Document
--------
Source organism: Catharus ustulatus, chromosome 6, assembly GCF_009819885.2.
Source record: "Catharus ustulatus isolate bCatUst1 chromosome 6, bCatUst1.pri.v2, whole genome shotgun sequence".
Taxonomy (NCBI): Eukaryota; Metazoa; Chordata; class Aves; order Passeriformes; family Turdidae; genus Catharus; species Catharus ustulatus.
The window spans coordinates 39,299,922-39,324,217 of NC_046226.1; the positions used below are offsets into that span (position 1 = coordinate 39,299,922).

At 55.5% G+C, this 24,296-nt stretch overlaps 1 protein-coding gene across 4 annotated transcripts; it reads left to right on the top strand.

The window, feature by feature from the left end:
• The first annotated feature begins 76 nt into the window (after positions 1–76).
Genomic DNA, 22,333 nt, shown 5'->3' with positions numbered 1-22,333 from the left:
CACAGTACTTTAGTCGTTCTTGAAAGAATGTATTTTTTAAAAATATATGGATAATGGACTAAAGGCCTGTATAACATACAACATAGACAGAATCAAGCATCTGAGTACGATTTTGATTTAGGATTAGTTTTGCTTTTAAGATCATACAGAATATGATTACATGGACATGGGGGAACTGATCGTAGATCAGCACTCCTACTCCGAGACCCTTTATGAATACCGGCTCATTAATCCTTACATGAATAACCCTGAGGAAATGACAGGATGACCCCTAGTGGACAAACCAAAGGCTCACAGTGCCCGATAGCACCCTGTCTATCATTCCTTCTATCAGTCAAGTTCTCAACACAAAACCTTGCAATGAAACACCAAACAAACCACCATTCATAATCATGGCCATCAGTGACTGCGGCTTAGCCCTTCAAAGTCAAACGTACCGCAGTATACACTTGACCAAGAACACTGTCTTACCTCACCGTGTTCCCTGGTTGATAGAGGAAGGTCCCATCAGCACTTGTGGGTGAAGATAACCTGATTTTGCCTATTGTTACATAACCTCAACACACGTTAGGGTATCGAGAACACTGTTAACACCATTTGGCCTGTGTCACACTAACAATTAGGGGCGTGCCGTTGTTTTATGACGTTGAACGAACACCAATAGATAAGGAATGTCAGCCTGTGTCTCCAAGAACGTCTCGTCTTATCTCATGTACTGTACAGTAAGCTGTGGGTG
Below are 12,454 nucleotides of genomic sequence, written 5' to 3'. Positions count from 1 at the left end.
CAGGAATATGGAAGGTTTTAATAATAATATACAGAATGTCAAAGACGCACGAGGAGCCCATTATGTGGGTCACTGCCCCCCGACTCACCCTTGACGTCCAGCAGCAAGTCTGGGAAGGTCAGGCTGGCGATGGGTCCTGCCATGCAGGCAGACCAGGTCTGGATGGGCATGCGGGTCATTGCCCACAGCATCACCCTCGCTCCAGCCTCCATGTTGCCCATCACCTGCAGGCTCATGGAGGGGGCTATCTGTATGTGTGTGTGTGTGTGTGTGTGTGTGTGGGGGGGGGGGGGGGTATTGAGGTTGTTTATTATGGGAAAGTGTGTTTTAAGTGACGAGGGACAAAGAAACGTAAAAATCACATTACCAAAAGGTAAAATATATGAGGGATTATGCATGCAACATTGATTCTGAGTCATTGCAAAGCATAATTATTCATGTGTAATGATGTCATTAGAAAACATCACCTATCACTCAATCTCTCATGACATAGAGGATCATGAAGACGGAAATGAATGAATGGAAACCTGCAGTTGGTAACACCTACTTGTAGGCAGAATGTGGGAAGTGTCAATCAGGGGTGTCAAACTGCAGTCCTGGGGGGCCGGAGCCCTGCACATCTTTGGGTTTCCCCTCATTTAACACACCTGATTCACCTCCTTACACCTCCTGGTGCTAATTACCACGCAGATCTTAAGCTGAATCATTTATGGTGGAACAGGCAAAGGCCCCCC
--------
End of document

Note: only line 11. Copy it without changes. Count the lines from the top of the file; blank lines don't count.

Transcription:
CAGGAATATGGAAGGTTTTAATAATAATATACAGAATGTCAAAGACGCACGAGGAGCCCATTATGTGGGTCACTGCCCCCCGACTCACCCTTGACGTCCAGCAGCAAGTCTGGGAAGGTCAGGCTGGCGATGGGTCCTGCCATGCAGGCAGACCAGGTCTGGATGGGCATGCGGGTCATTGCCCACAGCATCACCCTCGCTCCAGCCTCCATGTTGCCCATCACCTGCAGGCTCATGGAGGGGGCTATCTGTATGTGTGTGTGTGTGTGTGTGTGTGTGTGGGGGGGGGGGGGGGTATTGAGGTTGTTTATTATGGGAAAGTGTGTTTTAAGTGACGAGGGACAAAGAAACGTAAAAATCACATTACCAAAAGGTAAAATATATGAGGGATTATGCATGCAACATTGATTCTGAGTCATTGCAAAGCATAATTATTCATGTGTAATGATGTCATTAGAAAACATCACCTATCACTCAATCTCTCATGACATAGAGGATCATGAAGACGGAAATGAATGAATGGAAACCTGCAGTTGGTAACACCTACTTGTAGGCAGAATGTGGGAAGTGTCAATCAGGGGTGTCAAACTGCAGTCCTGGGGGGCCGGAGCCCTGCACATCTTTGGGTTTCCCCTCATTTAACACACCTGATTCACCTCCTTACACCTCCTGGTGCTAATTACCACGCAGATCTTAAGCTGAATCATTTATGGTGGAACAGGCAAAGGCCCCCC